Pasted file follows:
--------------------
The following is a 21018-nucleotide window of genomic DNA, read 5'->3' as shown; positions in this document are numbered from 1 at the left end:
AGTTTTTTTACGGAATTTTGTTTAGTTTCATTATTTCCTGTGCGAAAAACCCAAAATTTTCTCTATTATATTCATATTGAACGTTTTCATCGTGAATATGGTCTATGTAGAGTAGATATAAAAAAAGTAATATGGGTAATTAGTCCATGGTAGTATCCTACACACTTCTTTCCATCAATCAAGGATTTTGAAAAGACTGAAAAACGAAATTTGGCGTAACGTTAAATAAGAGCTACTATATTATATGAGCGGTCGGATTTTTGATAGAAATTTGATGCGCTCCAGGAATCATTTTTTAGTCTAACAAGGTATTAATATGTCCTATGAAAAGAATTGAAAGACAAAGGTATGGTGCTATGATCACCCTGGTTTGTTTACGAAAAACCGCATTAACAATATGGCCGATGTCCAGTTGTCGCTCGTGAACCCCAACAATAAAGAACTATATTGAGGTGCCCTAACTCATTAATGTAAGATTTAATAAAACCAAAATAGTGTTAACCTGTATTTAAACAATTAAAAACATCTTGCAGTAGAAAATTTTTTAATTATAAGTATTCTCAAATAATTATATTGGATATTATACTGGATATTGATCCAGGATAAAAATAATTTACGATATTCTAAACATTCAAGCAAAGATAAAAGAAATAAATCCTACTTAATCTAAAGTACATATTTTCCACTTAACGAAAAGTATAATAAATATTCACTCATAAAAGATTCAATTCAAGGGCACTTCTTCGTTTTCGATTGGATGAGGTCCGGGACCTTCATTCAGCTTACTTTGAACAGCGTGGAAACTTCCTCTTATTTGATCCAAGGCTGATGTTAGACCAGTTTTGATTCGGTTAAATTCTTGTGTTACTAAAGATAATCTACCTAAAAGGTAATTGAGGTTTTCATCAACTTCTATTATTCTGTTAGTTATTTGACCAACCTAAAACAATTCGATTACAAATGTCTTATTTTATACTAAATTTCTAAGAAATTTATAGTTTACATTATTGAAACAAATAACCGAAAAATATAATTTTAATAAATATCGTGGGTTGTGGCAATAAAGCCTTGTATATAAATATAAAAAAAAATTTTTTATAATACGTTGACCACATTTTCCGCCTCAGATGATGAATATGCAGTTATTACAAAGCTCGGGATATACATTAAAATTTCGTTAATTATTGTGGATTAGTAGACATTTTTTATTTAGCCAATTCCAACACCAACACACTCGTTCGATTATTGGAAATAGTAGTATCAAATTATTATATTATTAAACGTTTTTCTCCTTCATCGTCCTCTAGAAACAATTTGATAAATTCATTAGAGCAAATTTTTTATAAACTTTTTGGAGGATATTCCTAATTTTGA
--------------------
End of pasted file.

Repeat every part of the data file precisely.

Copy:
The following is a 21018-nucleotide window of genomic DNA, read 5'->3' as shown; positions in this document are numbered from 1 at the left end:
AGTTTTTTTACGGAATTTTGTTTAGTTTCATTATTTCCTGTGCGAAAAACCCAAAATTTTCTCTATTATATTCATATTGAACGTTTTCATCGTGAATATGGTCTATGTAGAGTAGATATAAAAAAAGTAATATGGGTAATTAGTCCATGGTAGTATCCTACACACTTCTTTCCATCAATCAAGGATTTTGAAAAGACTGAAAAACGAAATTTGGCGTAACGTTAAATAAGAGCTACTATATTATATGAGCGGTCGGATTTTTGATAGAAATTTGATGCGCTCCAGGAATCATTTTTTAGTCTAACAAGGTATTAATATGTCCTATGAAAAGAATTGAAAGACAAAGGTATGGTGCTATGATCACCCTGGTTTGTTTACGAAAAACCGCATTAACAATATGGCCGATGTCCAGTTGTCGCTCGTGAACCCCAACAATAAAGAACTATATTGAGGTGCCCTAACTCATTAATGTAAGATTTAATAAAACCAAAATAGTGTTAACCTGTATTTAAACAATTAAAAACATCTTGCAGTAGAAAATTTTTTAATTATAAGTATTCTCAAATAATTATATTGGATATTATACTGGATATTGATCCAGGATAAAAATAATTTACGATATTCTAAACATTCAAGCAAAGATAAAAGAAATAAATCCTACTTAATCTAAAGTACATATTTTCCACTTAACGAAAAGTATAATAAATATTCACTCATAAAAGATTCAATTCAAGGGCACTTCTTCGTTTTCGATTGGATGAGGTCCGGGACCTTCATTCAGCTTACTTTGAACAGCGTGGAAACTTCCTCTTATTTGATCCAAGGCTGATGTTAGACCAGTTTTGATTCGGTTAAATTCTTGTGTTACTAAAGATAATCTACCTAAAAGGTAATTGAGGTTTTCATCAACTTCTATTATTCTGTTAGTTATTTGACCAACCTAAAACAATTCGATTACAAATGTCTTATTTTATACTAAATTTCTAAGAAATTTATAGTTTACATTATTGAAACAAATAACCGAAAAATATAATTTTAATAAATATCGTGGGTTGTGGCAATAAAGCCTTGTATATAAATATAAAAAAAAATTTTTTATAATACGTTGACCACATTTTCCGCCTCAGATGATGAATATGCAGTTATTACAAAGCTCGGGATATACATTAAAATTTCGTTAATTATTGTGGATTAGTAGACATTTTTTATTTAGCCAATTCCAACACCAACACACTCGTTCGATTATTGGAAATAGTAGTATCAAATTATTATATTATTAAACGTTTTTCTCCTTCATCGTCCTCTAGAAACAATTTGATAAATTCATTAGAGCAAATTTTTTATAAACTTTTTGGAGGATATTCCTAATTTTGA